TRUTHINESS IN THE STYLE SECTION. Inspired by Friends With Money, The New York Times decided to inflict a little ignorance on the American people, informing their readers that economic barriers to friendship are growing in salience because "other barriers have been broken down." After all, people make friends in college where "Students from country-club families and those on scholarships are thrown together as roommates, on athletic teams and in classes." This is best put in the "deeply misleading" file. Tuition is so high at private colleges that most of the people on financial aid (e.g., my freshman roommate) are from richer-than-average families. Similarly, while it's true as the article states that a higher-than-ever share of people from more modest backgrounds go to college nowadays, rich kids and poor kids go to different colleges. The actual level of economic diversity on elite campuses is low and declining.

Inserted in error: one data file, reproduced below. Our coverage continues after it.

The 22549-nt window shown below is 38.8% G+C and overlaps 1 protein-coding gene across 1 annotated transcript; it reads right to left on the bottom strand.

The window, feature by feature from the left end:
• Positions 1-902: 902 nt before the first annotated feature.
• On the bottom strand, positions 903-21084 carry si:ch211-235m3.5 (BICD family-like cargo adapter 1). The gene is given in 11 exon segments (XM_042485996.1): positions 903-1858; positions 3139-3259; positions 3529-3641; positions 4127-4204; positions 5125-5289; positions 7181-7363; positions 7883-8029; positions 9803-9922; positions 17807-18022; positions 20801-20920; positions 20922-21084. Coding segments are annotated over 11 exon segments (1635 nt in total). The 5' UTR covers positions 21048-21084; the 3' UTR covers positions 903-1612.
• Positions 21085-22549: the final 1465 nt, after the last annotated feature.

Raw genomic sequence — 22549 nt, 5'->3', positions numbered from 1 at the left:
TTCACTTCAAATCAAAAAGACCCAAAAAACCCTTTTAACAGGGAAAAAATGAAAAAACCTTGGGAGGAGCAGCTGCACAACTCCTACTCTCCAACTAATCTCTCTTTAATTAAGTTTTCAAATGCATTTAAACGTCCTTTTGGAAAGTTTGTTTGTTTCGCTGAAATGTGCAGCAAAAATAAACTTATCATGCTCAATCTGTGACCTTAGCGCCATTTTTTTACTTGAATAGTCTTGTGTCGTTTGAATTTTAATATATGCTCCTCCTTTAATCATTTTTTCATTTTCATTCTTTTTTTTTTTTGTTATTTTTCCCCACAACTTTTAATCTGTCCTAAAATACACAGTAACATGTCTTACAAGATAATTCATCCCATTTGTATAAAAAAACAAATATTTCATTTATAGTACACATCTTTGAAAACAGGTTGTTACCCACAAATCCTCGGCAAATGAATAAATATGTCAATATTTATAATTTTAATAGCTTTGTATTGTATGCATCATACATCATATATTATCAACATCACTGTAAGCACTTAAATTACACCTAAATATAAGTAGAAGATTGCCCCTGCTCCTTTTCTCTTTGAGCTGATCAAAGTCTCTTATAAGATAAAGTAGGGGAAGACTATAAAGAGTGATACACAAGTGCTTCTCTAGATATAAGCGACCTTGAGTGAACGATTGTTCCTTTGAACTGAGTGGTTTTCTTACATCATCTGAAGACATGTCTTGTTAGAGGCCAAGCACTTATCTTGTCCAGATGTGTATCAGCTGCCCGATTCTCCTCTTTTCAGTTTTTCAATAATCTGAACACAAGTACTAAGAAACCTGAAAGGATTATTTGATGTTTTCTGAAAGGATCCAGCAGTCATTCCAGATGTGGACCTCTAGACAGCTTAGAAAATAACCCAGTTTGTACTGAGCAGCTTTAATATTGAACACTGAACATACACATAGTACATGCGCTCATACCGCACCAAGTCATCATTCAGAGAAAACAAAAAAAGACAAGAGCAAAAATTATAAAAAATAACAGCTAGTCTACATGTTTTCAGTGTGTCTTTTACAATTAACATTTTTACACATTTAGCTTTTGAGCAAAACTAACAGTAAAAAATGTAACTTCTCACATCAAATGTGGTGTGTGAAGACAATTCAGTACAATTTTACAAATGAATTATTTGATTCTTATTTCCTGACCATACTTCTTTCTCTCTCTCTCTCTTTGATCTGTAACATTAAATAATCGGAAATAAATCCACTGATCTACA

If economic differences among friends really are increasing in salience, or at least in salience to New York Times readers, that's probably because inequality in the top of the income distribution has been exploding. The difference in earning power between the 85th percentile and the 95th percentile, or the 95th percentile and the 99th percentile is now so big that a group of friends from even a very economically homogenous college can wind up making wildly different amounts of money.